The policy panel featuring (left to right) Chris Woodruff, Dean Karlan, Liz Lloyd, and Adnan Khan at the LSE (Image via IGC).
Dave Donaldson assessed the costs of production misallocations from market distortions, such as corruption and incomplete contracts, for firms in LMICs. Donaldson discussed how identifying misallocation from data without strong functional form assumptions is usually difficult and presented a new framework to infer the efficiency of market allocations under weaker assumptions. He implements the framework using data from procurement lotteries in Ecuador that provide quasi-experimental variation (i.e., who wins is exogenous) to determine the extent of misallocation in the construction sector. The findings suggest that the total cost of misallocation in this sector is just 1.6% – considerably smaller than typical existing estimates.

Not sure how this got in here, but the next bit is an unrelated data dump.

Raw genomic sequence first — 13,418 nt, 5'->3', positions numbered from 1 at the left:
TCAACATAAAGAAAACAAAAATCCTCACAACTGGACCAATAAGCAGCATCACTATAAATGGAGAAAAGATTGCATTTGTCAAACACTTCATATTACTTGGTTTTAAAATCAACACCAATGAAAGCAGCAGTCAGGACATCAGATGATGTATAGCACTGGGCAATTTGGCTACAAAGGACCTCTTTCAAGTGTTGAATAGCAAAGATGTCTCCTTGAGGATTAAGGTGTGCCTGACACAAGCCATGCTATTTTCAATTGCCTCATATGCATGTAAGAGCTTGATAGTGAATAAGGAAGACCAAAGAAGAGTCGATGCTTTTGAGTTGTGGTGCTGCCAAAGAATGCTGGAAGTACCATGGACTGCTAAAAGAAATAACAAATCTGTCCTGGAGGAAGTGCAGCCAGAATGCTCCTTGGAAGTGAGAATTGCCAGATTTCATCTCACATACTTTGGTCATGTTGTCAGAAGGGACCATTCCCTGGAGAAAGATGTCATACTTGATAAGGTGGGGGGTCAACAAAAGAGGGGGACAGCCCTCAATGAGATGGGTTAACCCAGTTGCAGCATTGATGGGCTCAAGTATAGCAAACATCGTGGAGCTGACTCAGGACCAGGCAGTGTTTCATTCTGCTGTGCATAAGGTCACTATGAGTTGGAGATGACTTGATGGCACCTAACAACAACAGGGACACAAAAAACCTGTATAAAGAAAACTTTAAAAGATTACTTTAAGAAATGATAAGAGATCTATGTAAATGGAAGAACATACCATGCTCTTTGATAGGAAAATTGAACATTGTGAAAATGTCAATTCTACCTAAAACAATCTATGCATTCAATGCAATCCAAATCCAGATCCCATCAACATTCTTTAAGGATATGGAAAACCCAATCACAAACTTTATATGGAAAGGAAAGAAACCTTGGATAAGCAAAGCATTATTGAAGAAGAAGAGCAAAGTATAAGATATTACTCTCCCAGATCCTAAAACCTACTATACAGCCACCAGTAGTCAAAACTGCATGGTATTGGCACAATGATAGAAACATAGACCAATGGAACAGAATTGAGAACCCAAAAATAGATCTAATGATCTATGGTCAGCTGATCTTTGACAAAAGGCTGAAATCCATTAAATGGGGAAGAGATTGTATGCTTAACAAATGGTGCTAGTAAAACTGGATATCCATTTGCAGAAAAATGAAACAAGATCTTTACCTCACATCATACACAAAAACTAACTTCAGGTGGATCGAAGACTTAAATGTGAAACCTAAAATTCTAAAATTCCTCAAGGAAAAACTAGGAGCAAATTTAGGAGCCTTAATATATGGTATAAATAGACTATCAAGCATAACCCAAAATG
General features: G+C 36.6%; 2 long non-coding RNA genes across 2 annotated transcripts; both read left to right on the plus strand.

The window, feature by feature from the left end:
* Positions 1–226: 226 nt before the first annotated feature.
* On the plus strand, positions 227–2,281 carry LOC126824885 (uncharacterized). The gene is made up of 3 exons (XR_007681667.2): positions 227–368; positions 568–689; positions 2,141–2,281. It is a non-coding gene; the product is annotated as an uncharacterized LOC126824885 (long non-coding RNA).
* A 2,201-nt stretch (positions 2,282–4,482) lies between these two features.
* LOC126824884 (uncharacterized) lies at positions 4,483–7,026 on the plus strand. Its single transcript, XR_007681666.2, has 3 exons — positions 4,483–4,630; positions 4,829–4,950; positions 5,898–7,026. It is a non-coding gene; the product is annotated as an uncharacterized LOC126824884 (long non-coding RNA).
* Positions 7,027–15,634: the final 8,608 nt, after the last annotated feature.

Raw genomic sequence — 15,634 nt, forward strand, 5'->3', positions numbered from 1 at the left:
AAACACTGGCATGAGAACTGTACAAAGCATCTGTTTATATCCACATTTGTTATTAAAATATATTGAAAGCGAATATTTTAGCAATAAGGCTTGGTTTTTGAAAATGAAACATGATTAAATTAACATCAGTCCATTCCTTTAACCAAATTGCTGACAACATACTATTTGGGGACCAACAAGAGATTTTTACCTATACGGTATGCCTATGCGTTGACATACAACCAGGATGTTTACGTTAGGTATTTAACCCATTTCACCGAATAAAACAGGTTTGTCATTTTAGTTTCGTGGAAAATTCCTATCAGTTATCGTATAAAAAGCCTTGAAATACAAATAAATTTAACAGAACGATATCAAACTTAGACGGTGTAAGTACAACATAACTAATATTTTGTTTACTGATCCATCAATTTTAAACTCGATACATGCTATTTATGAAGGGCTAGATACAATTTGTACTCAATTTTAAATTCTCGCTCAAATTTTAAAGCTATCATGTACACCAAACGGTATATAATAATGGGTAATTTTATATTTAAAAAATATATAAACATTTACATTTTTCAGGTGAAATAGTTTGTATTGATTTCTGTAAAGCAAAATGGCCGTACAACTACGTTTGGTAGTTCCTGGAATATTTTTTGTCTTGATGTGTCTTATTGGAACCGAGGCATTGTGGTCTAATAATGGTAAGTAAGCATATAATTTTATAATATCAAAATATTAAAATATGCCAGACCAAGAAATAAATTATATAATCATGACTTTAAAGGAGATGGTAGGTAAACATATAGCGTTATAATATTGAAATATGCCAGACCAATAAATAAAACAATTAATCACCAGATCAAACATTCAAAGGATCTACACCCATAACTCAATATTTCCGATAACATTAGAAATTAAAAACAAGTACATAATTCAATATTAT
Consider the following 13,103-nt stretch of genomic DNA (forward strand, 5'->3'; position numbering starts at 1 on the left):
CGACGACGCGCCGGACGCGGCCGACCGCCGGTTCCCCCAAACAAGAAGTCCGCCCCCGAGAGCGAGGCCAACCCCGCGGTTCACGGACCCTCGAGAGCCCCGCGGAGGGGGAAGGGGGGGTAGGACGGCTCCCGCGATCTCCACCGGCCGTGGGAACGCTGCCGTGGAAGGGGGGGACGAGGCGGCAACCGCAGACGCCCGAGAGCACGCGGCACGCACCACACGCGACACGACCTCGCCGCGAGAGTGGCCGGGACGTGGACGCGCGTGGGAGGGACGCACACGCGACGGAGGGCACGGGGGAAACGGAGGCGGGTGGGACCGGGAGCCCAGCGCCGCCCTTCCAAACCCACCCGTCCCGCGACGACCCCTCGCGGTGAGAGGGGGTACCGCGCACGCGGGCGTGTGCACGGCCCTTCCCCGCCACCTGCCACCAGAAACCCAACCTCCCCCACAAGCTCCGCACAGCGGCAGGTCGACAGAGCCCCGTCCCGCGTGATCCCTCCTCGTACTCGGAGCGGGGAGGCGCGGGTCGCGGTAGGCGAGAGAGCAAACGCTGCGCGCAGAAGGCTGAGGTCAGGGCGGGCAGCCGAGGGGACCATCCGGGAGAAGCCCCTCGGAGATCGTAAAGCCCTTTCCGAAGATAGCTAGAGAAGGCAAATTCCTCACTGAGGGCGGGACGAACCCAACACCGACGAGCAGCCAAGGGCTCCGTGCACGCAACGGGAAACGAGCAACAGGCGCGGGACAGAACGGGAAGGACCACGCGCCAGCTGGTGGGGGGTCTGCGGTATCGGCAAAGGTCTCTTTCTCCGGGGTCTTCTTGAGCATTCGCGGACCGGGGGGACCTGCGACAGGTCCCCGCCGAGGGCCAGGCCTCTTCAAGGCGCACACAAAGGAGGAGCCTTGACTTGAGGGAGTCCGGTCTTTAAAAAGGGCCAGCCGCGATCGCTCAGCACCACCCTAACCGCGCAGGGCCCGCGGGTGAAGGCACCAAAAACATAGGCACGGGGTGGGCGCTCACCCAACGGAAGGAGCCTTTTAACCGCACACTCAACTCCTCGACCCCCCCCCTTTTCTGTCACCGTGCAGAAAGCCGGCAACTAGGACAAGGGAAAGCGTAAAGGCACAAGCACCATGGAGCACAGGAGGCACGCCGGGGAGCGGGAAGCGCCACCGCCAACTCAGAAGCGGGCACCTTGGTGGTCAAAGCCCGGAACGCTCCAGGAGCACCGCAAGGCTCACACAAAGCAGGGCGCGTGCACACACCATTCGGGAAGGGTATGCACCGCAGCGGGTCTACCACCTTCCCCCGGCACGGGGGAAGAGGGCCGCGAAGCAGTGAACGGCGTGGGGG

Jeremy Majerovitz presented a very related paper that also developed a new approach to measure the cost of misallocation in a market under weaker assumptions than earlier papers. This methodology is based on the clever insight that the cost of misallocation can be expressed as a function of the variance of the log marginal revenue product of capital (MRPK) across firms, i.e. the revenue generated by introducing one additional unit of resources to the firm. Majerovitz estimates this variance using data from a randomised controlled trial (RCT) that gave capital grants to microenterprises in Sri Lanka, and finds that optimally reallocating all inputs would increase output substantially.
Following Majerovitz’s presentation, a group of policymakers convened for a “Policymaker Panel Session on Fostering Growth in Developing Countries”, presented at LSE and virtually. The discussion focused on sustainable growth amidst climate change, financial inclusion, and gender equity.